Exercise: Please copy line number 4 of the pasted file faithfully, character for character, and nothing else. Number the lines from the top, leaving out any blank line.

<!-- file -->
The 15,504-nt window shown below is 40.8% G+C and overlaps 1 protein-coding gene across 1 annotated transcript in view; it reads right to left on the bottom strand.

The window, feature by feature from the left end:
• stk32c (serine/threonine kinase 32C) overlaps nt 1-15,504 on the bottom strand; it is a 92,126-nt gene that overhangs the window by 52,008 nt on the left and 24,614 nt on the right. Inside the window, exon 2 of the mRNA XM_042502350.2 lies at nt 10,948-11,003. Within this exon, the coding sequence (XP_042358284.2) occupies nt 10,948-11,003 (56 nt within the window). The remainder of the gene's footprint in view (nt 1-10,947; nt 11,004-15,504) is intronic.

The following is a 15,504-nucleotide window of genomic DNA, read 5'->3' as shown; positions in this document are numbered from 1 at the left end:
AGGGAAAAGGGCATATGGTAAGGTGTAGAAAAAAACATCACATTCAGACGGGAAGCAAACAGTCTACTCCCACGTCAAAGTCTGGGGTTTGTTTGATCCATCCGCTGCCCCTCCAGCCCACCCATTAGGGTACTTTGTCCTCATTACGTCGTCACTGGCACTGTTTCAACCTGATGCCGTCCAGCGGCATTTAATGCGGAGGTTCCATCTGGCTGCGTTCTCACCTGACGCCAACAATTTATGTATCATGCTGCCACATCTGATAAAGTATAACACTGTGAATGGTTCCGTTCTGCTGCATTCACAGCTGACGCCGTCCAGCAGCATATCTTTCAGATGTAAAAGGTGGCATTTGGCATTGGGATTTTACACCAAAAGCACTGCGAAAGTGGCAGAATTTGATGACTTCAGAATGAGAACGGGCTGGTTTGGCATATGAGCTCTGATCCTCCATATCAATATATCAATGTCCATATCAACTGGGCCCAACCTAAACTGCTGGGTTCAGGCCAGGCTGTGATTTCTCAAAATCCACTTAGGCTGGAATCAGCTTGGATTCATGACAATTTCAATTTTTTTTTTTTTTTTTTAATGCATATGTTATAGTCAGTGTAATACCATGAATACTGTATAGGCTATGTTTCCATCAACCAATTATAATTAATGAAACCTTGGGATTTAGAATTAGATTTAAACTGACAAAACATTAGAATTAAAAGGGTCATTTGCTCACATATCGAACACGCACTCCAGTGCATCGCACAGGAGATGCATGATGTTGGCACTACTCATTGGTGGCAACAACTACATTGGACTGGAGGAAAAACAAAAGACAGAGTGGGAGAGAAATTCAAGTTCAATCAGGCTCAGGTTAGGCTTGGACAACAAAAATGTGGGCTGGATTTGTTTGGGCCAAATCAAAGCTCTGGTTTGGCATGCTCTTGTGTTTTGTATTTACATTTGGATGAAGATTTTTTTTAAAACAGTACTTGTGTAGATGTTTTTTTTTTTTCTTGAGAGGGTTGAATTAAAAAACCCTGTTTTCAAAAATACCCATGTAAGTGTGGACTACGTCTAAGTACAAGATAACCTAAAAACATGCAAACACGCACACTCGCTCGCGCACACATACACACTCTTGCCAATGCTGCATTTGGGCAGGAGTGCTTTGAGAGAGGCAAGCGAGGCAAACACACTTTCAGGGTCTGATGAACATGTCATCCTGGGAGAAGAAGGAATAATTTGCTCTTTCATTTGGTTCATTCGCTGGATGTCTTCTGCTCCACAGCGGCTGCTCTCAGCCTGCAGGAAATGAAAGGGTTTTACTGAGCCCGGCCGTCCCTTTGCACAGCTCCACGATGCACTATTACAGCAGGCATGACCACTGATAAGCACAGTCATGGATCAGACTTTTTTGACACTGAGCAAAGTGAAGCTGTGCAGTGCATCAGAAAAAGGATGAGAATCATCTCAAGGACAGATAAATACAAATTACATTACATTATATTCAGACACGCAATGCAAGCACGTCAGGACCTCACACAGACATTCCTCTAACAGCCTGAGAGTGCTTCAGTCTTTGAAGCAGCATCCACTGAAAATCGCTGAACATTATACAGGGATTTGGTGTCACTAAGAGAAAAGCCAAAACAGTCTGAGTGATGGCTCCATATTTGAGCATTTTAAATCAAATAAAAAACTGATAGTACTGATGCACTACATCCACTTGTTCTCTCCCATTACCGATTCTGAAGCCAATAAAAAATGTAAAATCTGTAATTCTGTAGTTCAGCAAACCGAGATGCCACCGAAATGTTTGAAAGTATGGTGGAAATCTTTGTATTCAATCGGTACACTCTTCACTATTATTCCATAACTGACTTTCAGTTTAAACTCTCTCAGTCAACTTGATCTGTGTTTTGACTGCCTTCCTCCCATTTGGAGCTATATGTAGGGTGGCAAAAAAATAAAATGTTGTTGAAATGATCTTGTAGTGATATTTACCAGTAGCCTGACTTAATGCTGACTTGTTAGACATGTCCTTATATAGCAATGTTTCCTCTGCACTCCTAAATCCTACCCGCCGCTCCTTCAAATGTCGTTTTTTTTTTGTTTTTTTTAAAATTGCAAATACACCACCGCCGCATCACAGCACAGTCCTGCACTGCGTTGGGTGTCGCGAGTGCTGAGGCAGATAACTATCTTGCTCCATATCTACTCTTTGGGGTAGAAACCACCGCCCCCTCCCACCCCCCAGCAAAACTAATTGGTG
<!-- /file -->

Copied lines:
The following is a 15,504-nucleotide window of genomic DNA, read 5'->3' as shown; positions in this document are numbered from 1 at the left end: